Mearns mourns long-lived local legend

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With the death last week of Arthur Bruce, an end was brought to three generations of the family, who were boot and shoemakers, as well as retailers and repairers of footwear.

Established by his grandfather, John Bruce, the business continued by his son Arthur, and finally by Arthur himself. The family have served the local Laurencekirk community for well over a century.

Arthur, who recently celebrated his 94th birthday, served his apprenticeship in the shop next to his parents’ house in Garvock Street, Laurencekirk. After taking over the business, he and his wife Helen, better known as Lennie, moved to two different shops on the High Street, before retiring from business in 1986.

His service in Laurencekirk was interrupted during the second World War, when Arthur was sent as a Bevin Boy to work in various coal mines.

A keen outdoorsman, he and his brother would often cycle up one of the Angus Glens, after finishing work on a Saturday. Camping overnight, getting in some hill-walking and then cycling home in the evening often entailed return journeys of over 60 miles.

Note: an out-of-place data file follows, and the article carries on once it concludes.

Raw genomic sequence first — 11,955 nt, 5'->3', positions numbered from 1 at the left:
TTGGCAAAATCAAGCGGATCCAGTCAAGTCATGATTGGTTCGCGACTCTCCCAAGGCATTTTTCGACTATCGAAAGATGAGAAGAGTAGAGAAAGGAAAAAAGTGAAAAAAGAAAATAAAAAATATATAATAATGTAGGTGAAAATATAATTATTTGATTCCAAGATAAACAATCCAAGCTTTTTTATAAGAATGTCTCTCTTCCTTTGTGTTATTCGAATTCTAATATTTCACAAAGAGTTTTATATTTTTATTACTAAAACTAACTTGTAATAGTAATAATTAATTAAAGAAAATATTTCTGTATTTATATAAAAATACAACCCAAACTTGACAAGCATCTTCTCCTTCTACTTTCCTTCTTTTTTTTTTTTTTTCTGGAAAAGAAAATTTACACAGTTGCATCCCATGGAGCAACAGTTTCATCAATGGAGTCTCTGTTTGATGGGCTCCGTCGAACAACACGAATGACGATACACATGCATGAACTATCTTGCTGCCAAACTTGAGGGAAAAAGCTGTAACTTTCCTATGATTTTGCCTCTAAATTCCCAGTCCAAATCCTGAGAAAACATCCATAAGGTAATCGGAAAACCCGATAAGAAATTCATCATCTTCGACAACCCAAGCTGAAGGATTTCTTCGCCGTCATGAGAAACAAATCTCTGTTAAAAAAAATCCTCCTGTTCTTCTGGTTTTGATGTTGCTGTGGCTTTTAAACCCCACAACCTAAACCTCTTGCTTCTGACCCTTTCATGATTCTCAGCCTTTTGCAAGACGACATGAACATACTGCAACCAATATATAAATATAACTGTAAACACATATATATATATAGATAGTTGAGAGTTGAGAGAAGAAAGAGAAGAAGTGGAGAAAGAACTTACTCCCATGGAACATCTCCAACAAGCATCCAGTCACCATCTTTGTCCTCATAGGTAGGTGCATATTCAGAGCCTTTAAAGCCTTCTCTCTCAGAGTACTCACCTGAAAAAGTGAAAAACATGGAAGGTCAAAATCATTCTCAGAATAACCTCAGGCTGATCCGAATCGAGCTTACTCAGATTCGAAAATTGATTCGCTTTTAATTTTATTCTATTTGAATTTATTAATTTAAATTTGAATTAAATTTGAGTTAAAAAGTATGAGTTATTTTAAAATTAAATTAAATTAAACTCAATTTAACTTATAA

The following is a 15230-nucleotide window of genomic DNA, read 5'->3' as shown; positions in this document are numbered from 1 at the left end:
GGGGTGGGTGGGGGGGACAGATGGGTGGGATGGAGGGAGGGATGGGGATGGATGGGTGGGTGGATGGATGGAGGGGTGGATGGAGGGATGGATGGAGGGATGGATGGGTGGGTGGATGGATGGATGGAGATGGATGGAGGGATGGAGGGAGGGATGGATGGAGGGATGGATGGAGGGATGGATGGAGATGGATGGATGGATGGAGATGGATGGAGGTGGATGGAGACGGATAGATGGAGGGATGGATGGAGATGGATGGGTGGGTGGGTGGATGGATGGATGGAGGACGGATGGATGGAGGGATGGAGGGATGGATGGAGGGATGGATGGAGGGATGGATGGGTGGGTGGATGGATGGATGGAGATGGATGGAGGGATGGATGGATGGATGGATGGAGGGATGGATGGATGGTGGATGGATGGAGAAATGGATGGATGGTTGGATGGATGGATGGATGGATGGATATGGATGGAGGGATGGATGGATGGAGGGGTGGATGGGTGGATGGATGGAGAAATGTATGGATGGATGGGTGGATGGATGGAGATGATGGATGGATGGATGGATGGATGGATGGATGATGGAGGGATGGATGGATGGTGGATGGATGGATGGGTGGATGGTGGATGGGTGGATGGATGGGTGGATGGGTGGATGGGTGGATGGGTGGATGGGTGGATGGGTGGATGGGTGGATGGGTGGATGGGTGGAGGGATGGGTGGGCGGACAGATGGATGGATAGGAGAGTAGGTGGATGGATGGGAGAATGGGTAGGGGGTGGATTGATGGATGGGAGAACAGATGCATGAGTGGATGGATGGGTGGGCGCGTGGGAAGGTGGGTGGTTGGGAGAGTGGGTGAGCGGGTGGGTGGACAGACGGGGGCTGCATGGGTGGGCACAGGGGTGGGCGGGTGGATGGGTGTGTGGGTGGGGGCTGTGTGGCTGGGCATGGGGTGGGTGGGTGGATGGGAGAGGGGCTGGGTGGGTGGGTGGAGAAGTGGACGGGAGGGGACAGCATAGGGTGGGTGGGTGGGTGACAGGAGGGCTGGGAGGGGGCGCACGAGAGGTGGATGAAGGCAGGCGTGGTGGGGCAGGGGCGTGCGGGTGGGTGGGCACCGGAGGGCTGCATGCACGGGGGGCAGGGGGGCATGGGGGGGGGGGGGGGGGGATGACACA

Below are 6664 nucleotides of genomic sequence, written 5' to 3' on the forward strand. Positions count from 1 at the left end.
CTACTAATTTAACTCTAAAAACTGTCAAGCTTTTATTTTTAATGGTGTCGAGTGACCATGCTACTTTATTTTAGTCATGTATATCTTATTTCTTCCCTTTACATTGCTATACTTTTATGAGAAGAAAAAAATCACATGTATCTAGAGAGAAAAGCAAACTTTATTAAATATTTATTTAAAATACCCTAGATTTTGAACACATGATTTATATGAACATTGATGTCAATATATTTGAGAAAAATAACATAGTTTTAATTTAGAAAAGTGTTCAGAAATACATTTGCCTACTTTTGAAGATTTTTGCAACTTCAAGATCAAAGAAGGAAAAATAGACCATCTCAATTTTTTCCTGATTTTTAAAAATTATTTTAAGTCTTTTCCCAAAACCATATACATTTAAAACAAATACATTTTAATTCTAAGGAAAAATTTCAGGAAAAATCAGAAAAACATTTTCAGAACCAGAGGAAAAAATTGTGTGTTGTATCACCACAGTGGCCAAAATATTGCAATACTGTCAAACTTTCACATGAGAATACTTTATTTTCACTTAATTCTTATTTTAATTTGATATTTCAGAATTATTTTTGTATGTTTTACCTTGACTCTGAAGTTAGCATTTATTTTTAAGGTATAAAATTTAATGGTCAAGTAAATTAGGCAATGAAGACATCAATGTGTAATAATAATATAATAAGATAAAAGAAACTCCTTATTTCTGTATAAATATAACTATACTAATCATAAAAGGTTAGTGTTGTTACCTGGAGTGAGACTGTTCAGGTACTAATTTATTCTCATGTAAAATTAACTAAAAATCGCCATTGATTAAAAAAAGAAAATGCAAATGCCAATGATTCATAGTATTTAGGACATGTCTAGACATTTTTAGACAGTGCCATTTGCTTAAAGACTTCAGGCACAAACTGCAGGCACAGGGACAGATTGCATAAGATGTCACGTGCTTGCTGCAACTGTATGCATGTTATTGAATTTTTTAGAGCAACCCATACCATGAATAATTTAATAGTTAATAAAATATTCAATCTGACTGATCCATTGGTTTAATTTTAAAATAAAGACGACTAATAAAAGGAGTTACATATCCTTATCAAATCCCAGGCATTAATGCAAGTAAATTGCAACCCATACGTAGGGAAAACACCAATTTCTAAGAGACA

Beekeeping was his favourite hobby and his bees were moved around the Howe to collect their pollen from the blossom or fields. Later in the year, his honey, in jars or combs, was distributed among many families in the area.

He was a life member of the Mearns probus Club for more than 20 years and a regular attender. A long-time elder of the Church of Scotland, Arthur very rarely missed a service in the local church. He was also a regular walker with the 50+ group, attending every second Tuesday at various locations from Angus to Deeside and Aberdeenshire, with more local walks during the winter months. Until fairly recently, he would walk himself up to the car park at the top of Garvock Hill, two or three times a week.

As an historian, he knew an amazing amount about Laurencekirk and it was fortunate that, with the persuasion of Ronnie Gall in his Church, these memories were recorded and the book subsequently published. Copies of this book are still available in local shops.

Arthur died peacefully last weekend in the Community Hospital in Stonehaven, where he had been residing these past few months. He leaves a niece who lives in Wiltshire, whom Arthur visited regularly, driving there and back until only a few years ago.

His funeral service was held in Laurencekirk Church of Scotland, followed by an interment at the local cemetery.